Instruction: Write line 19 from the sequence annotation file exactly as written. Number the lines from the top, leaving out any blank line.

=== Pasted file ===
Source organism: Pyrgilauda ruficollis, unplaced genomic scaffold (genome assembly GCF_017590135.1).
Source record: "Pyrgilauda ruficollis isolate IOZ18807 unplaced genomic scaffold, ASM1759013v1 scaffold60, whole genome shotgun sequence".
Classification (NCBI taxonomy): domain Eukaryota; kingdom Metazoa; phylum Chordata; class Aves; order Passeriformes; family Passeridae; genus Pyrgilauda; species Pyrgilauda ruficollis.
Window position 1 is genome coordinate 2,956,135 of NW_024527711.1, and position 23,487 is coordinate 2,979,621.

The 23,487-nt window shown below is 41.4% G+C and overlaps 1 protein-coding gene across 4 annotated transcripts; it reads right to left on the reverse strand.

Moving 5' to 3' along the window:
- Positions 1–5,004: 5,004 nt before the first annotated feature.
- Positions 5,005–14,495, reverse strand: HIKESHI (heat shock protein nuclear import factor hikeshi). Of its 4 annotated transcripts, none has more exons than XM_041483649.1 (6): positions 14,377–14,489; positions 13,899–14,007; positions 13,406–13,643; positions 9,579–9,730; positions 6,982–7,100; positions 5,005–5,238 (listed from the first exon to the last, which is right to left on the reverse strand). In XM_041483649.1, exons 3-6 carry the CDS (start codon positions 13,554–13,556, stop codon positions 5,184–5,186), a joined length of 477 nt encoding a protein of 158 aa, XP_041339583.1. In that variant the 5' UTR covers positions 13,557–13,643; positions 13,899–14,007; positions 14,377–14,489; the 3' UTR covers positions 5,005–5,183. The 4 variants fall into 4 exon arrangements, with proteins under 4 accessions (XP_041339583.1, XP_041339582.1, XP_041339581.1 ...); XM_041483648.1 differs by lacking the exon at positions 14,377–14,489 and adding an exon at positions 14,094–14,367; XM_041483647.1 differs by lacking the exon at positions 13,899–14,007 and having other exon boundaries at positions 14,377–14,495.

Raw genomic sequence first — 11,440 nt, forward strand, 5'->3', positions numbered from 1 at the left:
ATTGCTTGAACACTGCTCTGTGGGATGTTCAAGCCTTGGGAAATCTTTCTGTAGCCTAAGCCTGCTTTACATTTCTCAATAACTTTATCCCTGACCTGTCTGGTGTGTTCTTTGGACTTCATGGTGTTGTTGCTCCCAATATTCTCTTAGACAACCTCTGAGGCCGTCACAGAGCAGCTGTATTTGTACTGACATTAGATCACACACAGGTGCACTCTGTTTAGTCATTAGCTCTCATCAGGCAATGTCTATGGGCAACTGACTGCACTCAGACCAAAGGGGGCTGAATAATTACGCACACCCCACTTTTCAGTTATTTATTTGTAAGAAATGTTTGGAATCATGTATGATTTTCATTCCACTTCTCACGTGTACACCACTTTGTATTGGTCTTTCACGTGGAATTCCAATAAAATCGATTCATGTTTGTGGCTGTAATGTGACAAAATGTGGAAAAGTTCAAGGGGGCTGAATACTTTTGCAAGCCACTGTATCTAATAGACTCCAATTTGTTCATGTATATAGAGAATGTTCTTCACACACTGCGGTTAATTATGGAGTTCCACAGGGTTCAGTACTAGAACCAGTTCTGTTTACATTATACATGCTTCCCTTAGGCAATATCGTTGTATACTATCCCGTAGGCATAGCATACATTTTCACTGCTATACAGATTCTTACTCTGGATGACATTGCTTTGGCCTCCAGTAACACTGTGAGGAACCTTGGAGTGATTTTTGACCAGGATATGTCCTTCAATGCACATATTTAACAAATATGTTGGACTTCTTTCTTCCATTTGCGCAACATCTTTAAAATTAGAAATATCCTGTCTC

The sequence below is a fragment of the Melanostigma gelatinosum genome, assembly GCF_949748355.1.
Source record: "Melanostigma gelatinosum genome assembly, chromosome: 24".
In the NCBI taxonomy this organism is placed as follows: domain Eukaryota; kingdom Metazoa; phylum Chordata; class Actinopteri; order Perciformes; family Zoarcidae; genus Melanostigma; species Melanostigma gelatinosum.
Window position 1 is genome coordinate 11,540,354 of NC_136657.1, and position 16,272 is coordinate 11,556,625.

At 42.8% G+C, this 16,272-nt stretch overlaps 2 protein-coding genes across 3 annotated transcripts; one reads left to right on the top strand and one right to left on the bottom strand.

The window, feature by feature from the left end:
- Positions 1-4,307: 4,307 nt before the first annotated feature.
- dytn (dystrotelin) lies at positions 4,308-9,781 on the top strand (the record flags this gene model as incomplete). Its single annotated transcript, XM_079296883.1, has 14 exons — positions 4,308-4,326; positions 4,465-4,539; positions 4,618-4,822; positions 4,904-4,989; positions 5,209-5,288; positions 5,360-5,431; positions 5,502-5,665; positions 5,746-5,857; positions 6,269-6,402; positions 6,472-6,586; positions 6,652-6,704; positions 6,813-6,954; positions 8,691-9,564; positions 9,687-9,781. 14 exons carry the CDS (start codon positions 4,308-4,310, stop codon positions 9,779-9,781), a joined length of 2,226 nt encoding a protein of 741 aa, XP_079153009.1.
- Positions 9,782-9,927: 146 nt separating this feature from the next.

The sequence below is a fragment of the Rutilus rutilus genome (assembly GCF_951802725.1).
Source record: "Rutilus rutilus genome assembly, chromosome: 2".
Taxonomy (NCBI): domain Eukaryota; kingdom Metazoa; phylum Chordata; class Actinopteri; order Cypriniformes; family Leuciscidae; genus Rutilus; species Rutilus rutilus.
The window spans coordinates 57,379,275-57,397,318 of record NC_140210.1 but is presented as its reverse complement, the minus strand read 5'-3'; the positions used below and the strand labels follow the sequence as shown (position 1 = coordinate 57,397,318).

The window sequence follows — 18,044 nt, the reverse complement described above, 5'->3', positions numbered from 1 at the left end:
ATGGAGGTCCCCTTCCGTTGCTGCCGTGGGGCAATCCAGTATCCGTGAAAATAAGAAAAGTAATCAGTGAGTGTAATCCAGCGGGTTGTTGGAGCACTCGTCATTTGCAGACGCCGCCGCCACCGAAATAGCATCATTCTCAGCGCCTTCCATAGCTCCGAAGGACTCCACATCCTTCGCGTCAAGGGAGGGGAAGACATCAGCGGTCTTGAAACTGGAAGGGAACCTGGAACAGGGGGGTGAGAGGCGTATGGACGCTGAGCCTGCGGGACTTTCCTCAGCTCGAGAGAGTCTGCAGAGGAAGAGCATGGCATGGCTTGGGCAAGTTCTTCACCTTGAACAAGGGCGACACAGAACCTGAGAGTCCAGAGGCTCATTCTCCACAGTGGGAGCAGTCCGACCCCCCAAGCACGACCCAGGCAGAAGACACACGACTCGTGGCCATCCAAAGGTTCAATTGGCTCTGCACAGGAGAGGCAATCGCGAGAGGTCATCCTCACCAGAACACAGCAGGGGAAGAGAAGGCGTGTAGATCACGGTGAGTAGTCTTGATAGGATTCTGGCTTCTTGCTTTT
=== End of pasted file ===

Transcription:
- Positions 9,782-9,927: 146 nt separating this feature from the next.